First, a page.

Ebola Virus Disease (EVD) Fact Sheet
What Is Ebola?
Ebola virus disease (EVD), also known as Ebola, is a contagious disease caused by a virus. Ebola is a severe disease and fatal in 53% of cases reported in the current Ebola outbreak in West Africa. No cases of Ebola have been identified in Canada, and the risk to Ontarians remains very low.
How Is Ebola Spread?
Ebola can only be spread to others after symptoms begin and it does not spread easily from person to person. The virus is spread through direct contact with:
- a sick person’s blood or body fluids (urine, saliva, feces, vomit, and semen);
- objects (e.g., needles) that have been contaminated with infected body fluids; OR
- infected animals.
What Are the Signs and Symptoms of Ebola?
Symptoms can appear from 2 to 21 days after exposure and include:
- fever ≥38ºC (100.4ºF)
- severe headache
- stomach pain
- muscle aches
- sore throat
Can I Get Ebola from a Person Who Is Infected but Doesn’t Have Any Symptoms?
No. Individuals are not infectious prior to becoming symptomatic.
Who Is Most at Risk for Ebola?
Health care workers and the family and friends in close contact with Ebola patients are at the highest risk of getting sick because they may come in contact with infected blood or body fluids.
Is there treatment for Ebola?
There is no approved treatment for Ebola. Ebola patients receive supportive care to treat the symptoms of the disease. There is also no vaccine against Ebola.
Is There Treatment for Ebola?
If you have travelled to Guinea, Sierra Leone, or Liberia in the past 21 days, you should:
- Check your temperature by mouth twice daily with a thermometer and record the results for 21 days. Do not share oral thermometers.
- If possible, do not take medications that may reduce fever (TylenolTM, AdvilTM, AspirinTM)
- If you develop a fever of ≥38ºC (101ºF) or greater and have symptoms that may suggest Ebola virus disease:
- Avoid direct contact with others (self-isolate)
- Call Toronto Public Health at 3-1-1 for further advice
- If you seek medical attention, be sure to call the clinic or hospital ahead of time to let them know that you have travelled to a region affected by Ebola.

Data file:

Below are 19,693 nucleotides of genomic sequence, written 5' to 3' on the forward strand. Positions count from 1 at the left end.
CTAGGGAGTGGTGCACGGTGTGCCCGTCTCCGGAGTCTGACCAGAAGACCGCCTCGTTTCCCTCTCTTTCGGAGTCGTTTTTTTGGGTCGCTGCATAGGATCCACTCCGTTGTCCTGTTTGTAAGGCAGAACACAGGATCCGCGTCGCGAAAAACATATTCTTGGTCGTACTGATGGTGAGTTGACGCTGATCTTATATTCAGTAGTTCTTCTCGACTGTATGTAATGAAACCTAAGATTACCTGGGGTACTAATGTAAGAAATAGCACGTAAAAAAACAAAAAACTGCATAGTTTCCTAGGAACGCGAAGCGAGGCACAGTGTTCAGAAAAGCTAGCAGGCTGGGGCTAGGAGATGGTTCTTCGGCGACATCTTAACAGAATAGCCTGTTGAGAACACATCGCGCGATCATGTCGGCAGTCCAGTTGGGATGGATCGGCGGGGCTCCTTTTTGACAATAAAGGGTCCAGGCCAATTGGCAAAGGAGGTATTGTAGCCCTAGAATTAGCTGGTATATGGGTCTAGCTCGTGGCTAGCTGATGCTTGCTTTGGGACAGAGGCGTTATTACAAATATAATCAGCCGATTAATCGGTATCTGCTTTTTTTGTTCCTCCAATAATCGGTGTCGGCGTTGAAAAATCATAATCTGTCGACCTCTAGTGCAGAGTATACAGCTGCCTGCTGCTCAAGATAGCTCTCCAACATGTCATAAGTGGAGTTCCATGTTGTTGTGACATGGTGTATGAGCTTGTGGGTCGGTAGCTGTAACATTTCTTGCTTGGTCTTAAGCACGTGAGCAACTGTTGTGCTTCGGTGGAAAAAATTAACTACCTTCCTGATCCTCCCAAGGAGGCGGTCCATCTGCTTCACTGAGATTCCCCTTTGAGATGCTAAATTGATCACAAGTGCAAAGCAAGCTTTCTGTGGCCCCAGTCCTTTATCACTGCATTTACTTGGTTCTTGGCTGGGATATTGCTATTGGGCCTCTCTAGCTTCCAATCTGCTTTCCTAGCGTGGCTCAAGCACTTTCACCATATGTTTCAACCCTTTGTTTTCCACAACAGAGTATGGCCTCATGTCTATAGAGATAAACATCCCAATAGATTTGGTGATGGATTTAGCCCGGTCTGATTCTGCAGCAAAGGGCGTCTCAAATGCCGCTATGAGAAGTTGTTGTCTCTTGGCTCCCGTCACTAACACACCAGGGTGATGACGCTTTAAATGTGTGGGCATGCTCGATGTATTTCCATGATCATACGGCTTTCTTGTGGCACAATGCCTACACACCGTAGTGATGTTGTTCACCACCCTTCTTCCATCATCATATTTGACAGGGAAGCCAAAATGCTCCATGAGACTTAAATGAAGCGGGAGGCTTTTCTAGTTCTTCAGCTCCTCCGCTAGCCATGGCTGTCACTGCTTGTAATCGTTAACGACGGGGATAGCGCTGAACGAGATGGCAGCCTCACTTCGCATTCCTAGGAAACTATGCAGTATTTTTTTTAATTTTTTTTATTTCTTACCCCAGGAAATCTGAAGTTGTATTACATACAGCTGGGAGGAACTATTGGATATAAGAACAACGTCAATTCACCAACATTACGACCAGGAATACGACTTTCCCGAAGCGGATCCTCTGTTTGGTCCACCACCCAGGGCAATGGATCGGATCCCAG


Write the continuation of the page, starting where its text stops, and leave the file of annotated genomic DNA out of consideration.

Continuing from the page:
- Do not take public transportation or a taxi; take a private vehicle or if you are ill call an ambulance and advise them of your travel history and symptoms.
I Will Be Travelling to Africa. What Precautions Should I Take?
The Public Health Agency of Canada recommends that Canadians avoid all non-essential travel to Guinea, Liberia, and Sierra Leone due to the Ebola virus outbreak. Visit http://travel.gc.ca/travelling/advisories for up-to-date travel advice and advisories.
Cases of Ebola have also been found in the Democratic Republic of Congo (Equateur Province).
If you must travel to any area where Ebola is present, make sure to do the following:
- Consult a health care provider at least six weeks before departure.
- Avoid direct contact with blood and other bodily fluids of people with Ebola or unknown illnesses.
- Avoid contact with objects, such as needles, that have been contaminated with blood or bodily fluids.
- Avoid unprotected sexual activity.
- Practice careful hand hygiene.
- Avoid funerals or burial rituals that require handling the body of someone who has died from Ebola or from an unknown illness.
- Avoid contact with animals and raw or undercooked meat.
- After you return, monitor your health for 21 days and seek medical care immediately if you develop symptoms of Ebola.
I Am a Healthcare Worker. What Precautions Should I Take When Caring for People with Suspected or Confirmed Ebola?
Health care workers caring for people with suspected or confirmed Ebola must take precautions to protect themselves. For more information, refer to Public Health Ontario’s
Call Toronto Public Health at 416-338-7600 (TTY at 416-392-0658) or speak to your healthcare provider.